Notes on COVID-19: Towards the real meaning of “Ape Kama”

8 June 2020 02:56 am - 0     - {{hitsCtrl.values.hits}}

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A big part of apekama, or our-ness, comes from being proud of who we are. Contrary to those who claim that ethnicity is meaningless, identities do exist, and they have a say in how nations grow and how they recede. The ruthlessness with which superpowers continue to push down their agendas on poorer countries, including us, and the complicity of multilateral agencies and institutions that watch from the sidelines as these superpowers get away with it, has a lot to do with an inbred belief in the superiority of one (white) culture and civilisation over all others. Continuing to deny the relevance of identity in how politics work and move would hence be, in the long run, not merely meaningless, but also counterproductive. Nations pursue their interests, and they invariably impose the interests of a ruling class (not always an ethnic group) on other communities. Cultural pride thus has a role to play at a time like this, in bringing us all together, in reinforcing unity rather than difference. That, as Regi Siriwardena once noted, is the source of our strength.  


But cultural pride can also, in the long term, deflect attention from what we should achieve in order to warrant pride. This is largely because it has become, in Sri Lanka, a commodity to talk about, buy, sell, and speculate on. The idea of “national” has, in that sense, been auctioned, sold to the highest bidder, and promoted in such a way as to dilute its real meaning. We have a great many things to be proud about – don’t get me wrong, I am not saying that we don’t – but that naturally begs the all too relevant question, with what do we measure pride? Pride of the cosmetic sort, the “I Love Sri Lanka” T-shirt wearing sort, that’s easy to sport and show to the rest of the world? Or pride of the tangible sort, pride at having been able to come up with something, a product or an innovation, of our own? My bets are all for the latter, not the former.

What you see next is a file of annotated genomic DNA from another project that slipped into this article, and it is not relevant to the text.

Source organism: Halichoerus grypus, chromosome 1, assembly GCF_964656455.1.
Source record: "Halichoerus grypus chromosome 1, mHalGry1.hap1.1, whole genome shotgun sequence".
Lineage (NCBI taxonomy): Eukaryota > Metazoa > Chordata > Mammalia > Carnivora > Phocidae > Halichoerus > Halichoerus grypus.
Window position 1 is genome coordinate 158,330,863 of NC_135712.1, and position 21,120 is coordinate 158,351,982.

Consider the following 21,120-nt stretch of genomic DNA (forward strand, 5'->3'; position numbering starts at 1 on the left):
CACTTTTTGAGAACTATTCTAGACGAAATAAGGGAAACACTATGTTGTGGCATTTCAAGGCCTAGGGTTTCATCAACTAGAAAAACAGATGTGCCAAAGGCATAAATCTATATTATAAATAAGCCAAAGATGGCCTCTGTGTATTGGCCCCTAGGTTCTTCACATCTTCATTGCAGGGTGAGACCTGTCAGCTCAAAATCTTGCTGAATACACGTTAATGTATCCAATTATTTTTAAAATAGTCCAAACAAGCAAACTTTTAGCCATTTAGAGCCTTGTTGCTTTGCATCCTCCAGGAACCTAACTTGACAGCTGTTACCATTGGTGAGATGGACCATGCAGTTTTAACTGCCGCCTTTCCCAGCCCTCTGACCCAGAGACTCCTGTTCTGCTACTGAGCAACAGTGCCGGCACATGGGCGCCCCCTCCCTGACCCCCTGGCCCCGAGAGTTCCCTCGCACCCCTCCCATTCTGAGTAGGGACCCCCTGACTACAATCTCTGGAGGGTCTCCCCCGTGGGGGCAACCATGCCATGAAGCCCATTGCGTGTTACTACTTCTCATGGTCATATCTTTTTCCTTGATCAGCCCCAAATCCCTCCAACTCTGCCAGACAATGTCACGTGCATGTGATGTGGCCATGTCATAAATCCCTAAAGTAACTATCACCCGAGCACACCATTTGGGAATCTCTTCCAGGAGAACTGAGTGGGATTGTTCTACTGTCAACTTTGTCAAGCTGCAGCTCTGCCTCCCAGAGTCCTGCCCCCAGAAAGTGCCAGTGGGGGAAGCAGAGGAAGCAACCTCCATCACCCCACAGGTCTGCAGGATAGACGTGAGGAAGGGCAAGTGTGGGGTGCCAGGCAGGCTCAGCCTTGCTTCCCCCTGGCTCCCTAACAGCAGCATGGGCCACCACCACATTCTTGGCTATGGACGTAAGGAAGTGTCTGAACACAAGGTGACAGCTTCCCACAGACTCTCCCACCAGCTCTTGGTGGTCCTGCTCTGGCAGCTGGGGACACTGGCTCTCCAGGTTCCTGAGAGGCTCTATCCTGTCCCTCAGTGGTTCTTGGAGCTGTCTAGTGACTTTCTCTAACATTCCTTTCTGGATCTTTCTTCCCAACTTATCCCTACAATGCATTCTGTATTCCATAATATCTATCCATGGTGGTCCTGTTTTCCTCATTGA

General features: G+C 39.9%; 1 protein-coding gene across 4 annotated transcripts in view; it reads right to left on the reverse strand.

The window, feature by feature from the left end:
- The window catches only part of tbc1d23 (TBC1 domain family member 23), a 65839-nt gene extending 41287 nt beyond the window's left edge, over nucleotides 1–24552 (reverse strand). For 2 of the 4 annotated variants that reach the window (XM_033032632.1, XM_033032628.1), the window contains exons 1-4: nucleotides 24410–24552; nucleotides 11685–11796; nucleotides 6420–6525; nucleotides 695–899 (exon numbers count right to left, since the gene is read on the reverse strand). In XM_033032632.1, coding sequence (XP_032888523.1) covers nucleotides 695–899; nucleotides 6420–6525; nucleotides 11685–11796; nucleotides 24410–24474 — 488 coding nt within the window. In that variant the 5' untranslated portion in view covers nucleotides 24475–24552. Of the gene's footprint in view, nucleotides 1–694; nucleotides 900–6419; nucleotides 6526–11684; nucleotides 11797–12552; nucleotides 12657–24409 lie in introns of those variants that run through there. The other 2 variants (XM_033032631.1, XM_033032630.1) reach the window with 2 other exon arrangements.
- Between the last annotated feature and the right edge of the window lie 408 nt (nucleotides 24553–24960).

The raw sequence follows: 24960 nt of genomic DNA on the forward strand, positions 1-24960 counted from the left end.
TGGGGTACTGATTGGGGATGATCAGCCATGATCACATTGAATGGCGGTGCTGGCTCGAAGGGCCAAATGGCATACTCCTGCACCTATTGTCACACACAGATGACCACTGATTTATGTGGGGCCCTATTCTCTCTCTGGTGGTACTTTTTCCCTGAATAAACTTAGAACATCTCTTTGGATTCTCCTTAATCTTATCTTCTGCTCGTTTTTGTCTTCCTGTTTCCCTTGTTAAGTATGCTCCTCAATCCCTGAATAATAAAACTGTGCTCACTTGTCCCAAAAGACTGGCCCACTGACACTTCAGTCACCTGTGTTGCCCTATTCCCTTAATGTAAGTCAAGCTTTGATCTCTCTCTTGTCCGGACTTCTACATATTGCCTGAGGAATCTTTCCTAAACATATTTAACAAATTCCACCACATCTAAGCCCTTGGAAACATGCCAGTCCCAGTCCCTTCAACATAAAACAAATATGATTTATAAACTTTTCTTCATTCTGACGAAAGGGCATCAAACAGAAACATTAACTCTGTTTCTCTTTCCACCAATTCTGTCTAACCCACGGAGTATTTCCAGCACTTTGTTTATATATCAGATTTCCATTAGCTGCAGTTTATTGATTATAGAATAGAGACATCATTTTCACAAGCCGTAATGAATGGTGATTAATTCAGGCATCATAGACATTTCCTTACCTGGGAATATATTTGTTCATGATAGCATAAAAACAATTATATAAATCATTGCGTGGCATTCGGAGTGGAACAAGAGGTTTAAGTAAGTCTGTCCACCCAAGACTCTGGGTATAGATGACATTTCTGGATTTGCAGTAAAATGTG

I believe nationalists, particularly the idealistic romantic ones, easily blur the distinction between the optics and the reality. They fail to realise that culture is inextricably linked to economics and politics, and that nationalism in the developed world has, throughout history, been shaped, nurtured, and fostered by sustained growth and development. Much of that growth materialised through efforts made by those countries to be manufacturers, or net producers, rather than mere net consumers of commodities and goods. It all stemmed, to put it in simple terms, from production: local, industrial, and technology driven. Anyone who chucks this out and props up visions of a nostalgic, glorious past in which we are supposed to have reigned supreme, and anyone who says that industry doesn’t and won’t matter, has got his or her notions of national (and cultural) pride mixed up. Their fundamental mistake is in ignoring the material basis for nationalism. Their emphasis instead is on the ethnic and religious, the spiritual, and the supposedly mystical aspects of nationalism (that interestingly enough happen to be those that can be marketed, bought, sold, and commodified).  

 

“Made in Sri Lanka” has come to mean, at least for a great many of us, a product physically made in the country"

 


If this is the sort of pride we celebrate, it goes without saying that we celebrate not only the wrong sort of culture, but also, and more significantly, the wrong symbols and the wrong representatives of what we consider as culture. I don’t include just politicians, crooks, and drug dealers here. The truth is that, as far as the link between nationalism and the material basis for nationalism is concerned, we celebrate the wrong political representatives and the wrong civil representatives; among the latter, academics, activists, artists, and businessmen.